Tuesday, January 17, 2012


I am conflicted about beginning a blog.

The life of a parish priest in Maine is fairly full - there is much to do.  Furthermore, the Internet is full of various voices sounding off about all kinds of things.  Is there really the need to add another to the fray?  There is a degree of presumption in thinking that one's unedited and unscrutinized words are worthy of publication, digital or otherwise.

Yet, a number of people have asked whether they could access homilies online.  And perhaps the most compelling of reasons I have entertained lately is that much of what needs to be heard and said by a Catholic priest does not seem to have a suitable forum in normal parish life.  There are Catholic themes that simply do not lend themselves to the pulpit.  When preaching at Mass, the priest's task is to reflect on the scripture for that given day, and to do so in a manner that will aid the spiritual, intellectual, and moral development of the specific congregation before him.  This intrinsically limits what he says in a number of ways.  First, he must strike a general tone so as to be at least somewhat comprehensible by most of the people who hear him.  Second, he can't go on for too long, lest he lose their attention.  Thirdly, when preaching he speaks with an authority linked to the Gospel just proclaimed, requiring that his words be more than mere opinion or musings, but have a certain seriousness and pastoral aim.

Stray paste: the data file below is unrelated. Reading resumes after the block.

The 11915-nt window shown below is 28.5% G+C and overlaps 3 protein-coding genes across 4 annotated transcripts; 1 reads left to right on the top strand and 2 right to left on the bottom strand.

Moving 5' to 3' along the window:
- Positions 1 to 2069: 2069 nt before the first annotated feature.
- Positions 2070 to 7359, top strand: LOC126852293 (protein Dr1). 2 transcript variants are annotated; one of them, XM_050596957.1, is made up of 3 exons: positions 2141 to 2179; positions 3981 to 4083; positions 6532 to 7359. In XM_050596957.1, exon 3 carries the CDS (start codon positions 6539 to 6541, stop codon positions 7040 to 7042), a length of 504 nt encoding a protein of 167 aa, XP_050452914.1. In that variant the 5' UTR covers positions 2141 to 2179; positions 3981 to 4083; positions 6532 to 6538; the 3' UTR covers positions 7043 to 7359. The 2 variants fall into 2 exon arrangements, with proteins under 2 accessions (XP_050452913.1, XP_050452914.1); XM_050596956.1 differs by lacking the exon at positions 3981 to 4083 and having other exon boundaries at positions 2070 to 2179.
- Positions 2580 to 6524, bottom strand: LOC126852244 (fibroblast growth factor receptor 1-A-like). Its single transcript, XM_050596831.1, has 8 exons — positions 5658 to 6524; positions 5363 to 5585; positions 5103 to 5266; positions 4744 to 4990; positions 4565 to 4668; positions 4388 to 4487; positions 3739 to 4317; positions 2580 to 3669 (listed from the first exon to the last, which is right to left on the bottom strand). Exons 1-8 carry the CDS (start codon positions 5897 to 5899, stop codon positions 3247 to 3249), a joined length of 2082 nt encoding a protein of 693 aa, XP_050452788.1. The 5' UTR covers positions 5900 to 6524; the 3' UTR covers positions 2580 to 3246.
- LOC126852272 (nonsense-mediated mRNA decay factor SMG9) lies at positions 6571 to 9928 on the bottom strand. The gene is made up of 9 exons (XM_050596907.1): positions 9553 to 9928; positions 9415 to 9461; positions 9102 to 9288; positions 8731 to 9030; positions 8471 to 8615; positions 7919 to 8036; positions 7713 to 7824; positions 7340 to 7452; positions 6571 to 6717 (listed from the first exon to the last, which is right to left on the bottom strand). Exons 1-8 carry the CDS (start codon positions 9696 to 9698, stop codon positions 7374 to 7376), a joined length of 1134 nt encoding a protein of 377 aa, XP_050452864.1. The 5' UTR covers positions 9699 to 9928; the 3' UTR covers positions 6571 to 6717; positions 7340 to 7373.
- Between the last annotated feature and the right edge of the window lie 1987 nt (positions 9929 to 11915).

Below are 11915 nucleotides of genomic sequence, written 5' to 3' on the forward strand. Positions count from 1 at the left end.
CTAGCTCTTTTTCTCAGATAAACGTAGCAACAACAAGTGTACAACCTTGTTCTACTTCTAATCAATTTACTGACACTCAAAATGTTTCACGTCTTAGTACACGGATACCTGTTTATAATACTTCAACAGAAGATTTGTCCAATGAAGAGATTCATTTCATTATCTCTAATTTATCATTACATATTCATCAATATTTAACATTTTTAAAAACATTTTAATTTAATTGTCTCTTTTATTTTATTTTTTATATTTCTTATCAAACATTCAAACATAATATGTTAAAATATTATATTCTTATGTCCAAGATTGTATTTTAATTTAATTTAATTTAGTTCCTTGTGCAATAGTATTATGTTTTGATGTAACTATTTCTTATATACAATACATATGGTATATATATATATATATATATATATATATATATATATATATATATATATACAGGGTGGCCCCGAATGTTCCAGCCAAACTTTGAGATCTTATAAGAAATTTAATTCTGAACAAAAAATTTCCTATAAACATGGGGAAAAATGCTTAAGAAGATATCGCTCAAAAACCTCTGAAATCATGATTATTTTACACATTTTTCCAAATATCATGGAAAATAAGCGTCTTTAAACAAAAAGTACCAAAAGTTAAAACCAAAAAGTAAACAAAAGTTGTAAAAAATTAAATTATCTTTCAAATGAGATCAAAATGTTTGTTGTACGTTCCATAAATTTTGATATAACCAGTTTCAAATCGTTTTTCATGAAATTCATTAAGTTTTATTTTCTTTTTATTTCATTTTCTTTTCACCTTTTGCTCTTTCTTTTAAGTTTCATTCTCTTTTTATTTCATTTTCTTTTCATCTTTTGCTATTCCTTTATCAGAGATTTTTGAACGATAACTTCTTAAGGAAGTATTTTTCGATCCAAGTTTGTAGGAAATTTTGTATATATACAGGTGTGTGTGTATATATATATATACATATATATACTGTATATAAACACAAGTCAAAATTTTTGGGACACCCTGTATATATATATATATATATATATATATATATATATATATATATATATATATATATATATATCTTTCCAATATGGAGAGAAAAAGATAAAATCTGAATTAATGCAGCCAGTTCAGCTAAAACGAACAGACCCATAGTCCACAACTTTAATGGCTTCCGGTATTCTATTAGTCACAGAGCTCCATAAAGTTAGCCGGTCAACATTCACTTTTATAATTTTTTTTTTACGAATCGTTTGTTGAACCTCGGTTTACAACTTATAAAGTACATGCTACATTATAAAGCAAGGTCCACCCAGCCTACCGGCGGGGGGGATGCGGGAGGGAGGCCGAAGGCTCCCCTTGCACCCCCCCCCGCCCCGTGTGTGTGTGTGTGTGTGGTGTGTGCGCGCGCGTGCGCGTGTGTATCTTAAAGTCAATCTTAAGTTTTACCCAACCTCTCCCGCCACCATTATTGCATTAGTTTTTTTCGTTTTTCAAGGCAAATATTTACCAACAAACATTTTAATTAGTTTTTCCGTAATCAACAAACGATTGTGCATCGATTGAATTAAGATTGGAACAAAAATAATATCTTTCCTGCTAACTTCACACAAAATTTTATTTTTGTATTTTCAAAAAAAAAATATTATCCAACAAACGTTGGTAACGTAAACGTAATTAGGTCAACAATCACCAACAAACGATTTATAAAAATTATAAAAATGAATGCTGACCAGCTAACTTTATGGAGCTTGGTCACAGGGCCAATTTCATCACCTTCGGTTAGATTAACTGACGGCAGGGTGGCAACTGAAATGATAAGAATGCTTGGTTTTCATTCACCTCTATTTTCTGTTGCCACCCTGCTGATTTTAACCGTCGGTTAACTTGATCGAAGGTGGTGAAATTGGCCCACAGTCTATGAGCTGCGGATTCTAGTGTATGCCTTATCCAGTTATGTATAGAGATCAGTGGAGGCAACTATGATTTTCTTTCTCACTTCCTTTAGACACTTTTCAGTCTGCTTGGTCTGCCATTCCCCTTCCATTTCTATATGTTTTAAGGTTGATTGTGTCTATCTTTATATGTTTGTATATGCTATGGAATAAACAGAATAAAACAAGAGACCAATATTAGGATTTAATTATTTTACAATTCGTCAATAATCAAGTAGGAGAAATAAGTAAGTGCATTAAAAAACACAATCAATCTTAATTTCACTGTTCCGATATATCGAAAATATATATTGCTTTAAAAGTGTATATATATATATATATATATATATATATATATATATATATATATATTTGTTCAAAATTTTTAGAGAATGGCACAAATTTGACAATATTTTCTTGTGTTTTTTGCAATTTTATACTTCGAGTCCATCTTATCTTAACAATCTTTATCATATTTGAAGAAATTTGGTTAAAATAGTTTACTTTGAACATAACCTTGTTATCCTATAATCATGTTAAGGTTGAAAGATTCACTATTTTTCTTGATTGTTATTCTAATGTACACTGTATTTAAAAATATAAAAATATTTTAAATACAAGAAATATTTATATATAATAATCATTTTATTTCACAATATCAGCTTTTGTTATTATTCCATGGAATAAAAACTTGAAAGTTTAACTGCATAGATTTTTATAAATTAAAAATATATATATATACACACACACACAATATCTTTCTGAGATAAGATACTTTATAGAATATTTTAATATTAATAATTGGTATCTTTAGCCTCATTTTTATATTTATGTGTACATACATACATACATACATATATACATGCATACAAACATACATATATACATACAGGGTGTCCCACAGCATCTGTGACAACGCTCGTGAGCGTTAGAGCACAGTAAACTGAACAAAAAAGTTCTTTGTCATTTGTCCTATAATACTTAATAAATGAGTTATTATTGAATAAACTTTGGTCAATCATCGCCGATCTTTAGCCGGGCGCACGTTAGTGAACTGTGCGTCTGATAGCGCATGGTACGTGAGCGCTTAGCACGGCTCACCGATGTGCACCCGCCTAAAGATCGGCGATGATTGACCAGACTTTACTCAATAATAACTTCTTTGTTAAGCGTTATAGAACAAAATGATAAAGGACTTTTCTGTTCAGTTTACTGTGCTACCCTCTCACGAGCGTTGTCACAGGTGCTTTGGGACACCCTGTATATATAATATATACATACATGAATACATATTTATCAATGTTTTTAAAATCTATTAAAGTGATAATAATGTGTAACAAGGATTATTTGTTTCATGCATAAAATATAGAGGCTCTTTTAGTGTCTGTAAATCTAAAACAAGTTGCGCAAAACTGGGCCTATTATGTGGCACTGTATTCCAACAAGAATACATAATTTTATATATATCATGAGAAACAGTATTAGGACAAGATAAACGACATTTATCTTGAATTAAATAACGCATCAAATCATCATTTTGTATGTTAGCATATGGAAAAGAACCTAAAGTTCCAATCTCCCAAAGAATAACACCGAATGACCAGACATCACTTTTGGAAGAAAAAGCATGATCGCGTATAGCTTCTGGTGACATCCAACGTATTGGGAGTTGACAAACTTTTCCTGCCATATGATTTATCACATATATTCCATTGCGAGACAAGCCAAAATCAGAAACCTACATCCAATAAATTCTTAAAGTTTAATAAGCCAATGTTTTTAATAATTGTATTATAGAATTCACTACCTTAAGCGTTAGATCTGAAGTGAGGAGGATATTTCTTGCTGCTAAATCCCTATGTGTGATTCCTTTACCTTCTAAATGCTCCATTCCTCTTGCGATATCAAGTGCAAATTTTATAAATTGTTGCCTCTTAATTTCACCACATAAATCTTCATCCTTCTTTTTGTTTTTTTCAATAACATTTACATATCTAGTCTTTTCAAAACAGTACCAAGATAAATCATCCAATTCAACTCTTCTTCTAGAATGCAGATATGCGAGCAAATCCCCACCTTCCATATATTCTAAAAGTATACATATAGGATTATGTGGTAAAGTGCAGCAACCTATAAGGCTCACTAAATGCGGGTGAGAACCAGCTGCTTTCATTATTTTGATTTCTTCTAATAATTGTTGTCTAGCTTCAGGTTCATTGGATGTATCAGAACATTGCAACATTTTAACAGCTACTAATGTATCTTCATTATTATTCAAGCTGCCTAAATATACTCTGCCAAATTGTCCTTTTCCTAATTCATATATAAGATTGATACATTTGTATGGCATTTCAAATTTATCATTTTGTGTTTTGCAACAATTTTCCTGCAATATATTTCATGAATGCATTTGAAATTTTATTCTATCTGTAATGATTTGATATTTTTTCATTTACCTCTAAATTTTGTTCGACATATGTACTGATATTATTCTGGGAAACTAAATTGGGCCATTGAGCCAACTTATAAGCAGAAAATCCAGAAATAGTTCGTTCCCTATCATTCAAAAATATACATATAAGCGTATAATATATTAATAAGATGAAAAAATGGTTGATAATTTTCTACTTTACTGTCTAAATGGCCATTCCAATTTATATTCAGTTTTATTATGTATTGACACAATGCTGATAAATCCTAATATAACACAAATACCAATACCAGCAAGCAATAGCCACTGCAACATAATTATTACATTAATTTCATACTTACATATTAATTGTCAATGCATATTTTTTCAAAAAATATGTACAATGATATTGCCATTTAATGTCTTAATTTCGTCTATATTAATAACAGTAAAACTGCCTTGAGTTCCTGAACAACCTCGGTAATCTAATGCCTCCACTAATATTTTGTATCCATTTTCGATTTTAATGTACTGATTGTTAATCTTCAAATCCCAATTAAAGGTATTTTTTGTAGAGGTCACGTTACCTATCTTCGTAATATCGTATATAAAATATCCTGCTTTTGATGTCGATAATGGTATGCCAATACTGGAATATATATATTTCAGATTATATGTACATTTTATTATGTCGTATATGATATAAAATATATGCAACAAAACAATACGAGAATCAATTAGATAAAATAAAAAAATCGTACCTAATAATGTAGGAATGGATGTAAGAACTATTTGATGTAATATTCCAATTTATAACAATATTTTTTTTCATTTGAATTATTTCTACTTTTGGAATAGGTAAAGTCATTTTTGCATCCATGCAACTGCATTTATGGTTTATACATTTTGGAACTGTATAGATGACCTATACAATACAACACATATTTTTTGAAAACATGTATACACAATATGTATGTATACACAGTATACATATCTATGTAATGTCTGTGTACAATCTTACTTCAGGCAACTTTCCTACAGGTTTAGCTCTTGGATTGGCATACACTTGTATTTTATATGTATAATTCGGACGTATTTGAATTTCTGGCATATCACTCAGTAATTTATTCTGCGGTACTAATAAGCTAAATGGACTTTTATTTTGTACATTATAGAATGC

Finally, the homily is not conducted in our time as a dialogue - there is no give and take, no opportunity for questions, objections, or rebuttals.  It cannot and should not take the form of a conversation.

And so a blog.  Why Sparks and Stubble?
The book of Wisdom promises us that one day the souls of the just will dart about like sparks through stubble, and I have always found the image to be beautiful.  There is freedom and a joy in the spark that wends its way through stubble.  We are meant to seek that joy and freedom even now as we await redemption - to give witness to the hope that we have in Jesus Christ. 

Another level of meaning for the title refers directly to the writings on this page: that some may be sparks of insight, but there will also be much stubble.  It is an admission right from the start that much of what I think is stubble - young thought, not well aged or mature reasoning.  Yet my hope is that there may be found some sparks of wisdom or knowledge among these lines, gleaned from some passage or painting, that will be of use to the reader. 

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